The web is, to a large extends, dominated by two types of providers: Commercial companies and criminals (and not always both are sharply separated due to divergent laws). A commercial company is not interested in your actual health. It is interested in getting your money. So it is clear that it will not try to reduce the amount of drugs automatically getting pumped into your veins. Just as not everybody trusts Microsoft Windows's "Auto Update" feature, how many would trust a similar feature included in a insuline pump? Even worse, in one that is automatically scanning the web for new information to learn. Even if this could be explained with profit maximisation, it shows that a machine controlling your live will be an increased risk if you attach it to the web. And for criminals, the semantic web is an invitation to maximize their profit, too. I don't say that there will be public killer services where you type in the name of a person you want to get rid of, but theoretically that could come true. What I actually fear is that terrorists learn how to hack security devices (like they already did in the past). It is not impossible that some day a terrorist hacker manages to confuse military devices by adding a viral firmware update to the vendor's site, or by adding misleading semantic information into the web (maybe replacing himself as the target person with the president of the united states by swapping two links on a CIA web server). If the virus contains AI, steps are not far from there to SkyNet (Terminator) or The Matrix: Machines that just get out of control, using their man-made intelligence to control man.
This all is impossible you think? Well... Did you also assume in 2000 that it is impossible to crash three planes into the World Trade Centre and even the Pentagon at the same day? Terrorists are not dumb. They also attend college, they also learn how to program computers, they also learn how to hack them, they also know what a Mashup is and what the semantic web is good for. Do you still think it is a good idea to have any information in a machine readable syntax stored in a public place? Do you still think it is a good idea to have more and more information stored not in a cache but actually as a live stream?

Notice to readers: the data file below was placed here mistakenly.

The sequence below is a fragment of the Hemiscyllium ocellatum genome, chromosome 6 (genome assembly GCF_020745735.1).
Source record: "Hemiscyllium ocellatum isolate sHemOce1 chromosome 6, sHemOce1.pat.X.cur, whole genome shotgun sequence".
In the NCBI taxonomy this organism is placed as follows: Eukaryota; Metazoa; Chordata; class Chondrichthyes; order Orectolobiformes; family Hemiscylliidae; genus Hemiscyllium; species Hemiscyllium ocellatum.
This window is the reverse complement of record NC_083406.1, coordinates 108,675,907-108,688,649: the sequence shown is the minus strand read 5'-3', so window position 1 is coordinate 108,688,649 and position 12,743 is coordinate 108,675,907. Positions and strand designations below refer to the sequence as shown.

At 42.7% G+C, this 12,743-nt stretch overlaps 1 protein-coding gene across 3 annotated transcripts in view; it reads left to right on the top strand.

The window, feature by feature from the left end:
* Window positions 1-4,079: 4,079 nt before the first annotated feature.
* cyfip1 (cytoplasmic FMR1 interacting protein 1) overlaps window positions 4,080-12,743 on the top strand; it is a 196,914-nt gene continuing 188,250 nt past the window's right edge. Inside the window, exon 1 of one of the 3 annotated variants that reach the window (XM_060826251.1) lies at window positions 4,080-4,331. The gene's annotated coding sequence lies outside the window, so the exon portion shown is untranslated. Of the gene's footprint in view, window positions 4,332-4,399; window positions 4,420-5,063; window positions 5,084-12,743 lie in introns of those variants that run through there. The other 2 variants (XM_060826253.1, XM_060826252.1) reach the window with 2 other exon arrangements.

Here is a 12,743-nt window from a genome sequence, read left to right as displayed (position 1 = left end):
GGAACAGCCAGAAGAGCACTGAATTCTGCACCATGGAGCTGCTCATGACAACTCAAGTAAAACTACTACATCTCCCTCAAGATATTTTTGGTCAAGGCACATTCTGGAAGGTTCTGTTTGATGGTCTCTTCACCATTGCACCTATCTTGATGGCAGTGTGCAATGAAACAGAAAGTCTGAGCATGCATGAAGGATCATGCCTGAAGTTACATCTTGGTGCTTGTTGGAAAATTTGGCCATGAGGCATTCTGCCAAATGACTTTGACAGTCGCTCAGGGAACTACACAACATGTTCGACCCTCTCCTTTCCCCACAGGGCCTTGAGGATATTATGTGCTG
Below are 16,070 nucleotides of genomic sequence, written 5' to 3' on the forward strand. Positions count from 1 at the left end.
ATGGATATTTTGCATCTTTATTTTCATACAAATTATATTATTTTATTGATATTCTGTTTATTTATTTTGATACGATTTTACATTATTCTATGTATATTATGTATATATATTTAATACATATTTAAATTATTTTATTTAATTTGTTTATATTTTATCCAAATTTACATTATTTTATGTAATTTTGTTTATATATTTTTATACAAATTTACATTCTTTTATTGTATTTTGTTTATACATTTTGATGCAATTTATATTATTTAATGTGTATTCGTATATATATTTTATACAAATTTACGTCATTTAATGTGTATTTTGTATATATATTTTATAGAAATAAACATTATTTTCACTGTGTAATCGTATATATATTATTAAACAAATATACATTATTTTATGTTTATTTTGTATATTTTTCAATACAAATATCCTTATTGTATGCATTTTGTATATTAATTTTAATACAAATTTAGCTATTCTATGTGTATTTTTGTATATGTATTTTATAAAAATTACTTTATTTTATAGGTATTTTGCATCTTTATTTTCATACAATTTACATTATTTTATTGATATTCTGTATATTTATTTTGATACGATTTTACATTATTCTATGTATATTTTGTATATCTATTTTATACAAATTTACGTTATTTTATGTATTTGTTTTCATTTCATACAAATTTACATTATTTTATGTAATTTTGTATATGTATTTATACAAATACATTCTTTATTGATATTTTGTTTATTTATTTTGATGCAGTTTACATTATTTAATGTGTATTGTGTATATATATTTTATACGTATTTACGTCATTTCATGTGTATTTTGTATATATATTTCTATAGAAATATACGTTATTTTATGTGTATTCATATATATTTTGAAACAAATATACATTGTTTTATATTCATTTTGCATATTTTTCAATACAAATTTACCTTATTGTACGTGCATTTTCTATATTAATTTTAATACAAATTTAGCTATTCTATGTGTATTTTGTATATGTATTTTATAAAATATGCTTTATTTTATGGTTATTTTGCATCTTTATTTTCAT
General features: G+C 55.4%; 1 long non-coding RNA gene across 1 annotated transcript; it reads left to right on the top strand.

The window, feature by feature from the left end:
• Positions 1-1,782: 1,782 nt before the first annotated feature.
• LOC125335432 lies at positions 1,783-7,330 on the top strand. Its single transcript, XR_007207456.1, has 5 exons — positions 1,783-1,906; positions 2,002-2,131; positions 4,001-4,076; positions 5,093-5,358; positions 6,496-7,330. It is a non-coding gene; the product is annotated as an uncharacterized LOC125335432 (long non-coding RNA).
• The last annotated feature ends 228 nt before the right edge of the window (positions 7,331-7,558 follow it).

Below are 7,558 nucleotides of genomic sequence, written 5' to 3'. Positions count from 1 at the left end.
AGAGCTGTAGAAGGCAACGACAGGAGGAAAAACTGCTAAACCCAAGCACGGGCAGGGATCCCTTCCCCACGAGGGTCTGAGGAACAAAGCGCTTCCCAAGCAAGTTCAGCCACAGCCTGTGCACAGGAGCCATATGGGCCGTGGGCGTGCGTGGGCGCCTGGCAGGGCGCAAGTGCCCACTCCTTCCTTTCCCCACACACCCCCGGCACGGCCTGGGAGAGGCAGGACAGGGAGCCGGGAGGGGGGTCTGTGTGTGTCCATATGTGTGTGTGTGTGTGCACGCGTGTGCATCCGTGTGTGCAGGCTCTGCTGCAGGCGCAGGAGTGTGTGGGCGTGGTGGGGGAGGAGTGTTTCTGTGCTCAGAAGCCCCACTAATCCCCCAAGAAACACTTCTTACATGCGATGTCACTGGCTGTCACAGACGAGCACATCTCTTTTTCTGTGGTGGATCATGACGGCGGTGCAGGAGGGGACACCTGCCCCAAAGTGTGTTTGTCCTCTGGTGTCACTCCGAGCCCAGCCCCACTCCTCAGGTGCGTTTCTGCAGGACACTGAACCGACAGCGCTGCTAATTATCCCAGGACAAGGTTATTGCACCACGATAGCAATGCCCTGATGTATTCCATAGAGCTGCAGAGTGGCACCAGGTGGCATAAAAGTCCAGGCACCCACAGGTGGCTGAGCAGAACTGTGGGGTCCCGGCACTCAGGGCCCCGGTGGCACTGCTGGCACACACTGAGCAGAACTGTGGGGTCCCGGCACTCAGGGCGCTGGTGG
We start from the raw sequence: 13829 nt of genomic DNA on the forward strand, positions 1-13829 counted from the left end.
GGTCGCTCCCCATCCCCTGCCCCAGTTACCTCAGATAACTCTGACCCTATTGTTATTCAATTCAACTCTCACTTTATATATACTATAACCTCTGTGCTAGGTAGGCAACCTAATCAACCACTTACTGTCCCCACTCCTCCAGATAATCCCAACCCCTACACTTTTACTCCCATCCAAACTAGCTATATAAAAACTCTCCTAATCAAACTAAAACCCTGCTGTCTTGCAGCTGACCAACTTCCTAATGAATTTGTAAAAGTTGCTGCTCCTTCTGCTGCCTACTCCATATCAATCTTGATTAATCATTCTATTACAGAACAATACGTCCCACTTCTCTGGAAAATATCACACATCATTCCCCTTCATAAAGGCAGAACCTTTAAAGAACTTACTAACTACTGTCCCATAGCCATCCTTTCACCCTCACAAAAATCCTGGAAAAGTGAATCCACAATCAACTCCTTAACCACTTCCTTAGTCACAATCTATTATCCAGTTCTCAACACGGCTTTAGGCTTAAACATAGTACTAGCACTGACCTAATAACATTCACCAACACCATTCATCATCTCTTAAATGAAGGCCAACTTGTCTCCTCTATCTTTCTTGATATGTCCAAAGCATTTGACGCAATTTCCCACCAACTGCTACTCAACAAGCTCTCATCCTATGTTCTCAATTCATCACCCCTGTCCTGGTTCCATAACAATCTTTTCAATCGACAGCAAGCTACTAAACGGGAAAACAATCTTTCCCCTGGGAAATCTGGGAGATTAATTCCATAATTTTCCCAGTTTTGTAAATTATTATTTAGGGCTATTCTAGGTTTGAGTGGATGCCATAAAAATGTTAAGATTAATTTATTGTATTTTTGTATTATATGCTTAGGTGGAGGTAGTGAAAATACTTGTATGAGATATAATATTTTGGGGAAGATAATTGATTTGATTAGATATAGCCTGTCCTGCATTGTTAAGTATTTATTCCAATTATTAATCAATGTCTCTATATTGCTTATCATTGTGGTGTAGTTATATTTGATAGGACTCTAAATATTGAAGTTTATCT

Example: There already is a live stream of all radar tracks of planes on the web. A smart service allowing me to see where my parents-in-law currently are when flying to some tropical island. But is it a good idea that this is really a live stream? If I were a terrorist, I won't dare the risk to go aboard to hijack a plane. I would instead hack into some badly secured Third World country's Air Raid Defense network and convince that web service that it's target is to be found on that radar track service and let the mashup do it's destructive work. Iraqi insurgents already hacked a US drone. As I said, they are not dumb.
We have to face the actual risks and deal with them before building the Web 3.0. This is the responsibility of the new generation of information scientists. Not to find out how to make machines understand the knowledge found in the web, but to find out how to prevent machines (either automatically or driven by humans) from using the web against man. That is what students must know when starting to build the next web.
You can find a collection of all my blog entries and more on Head Crasing Informatics.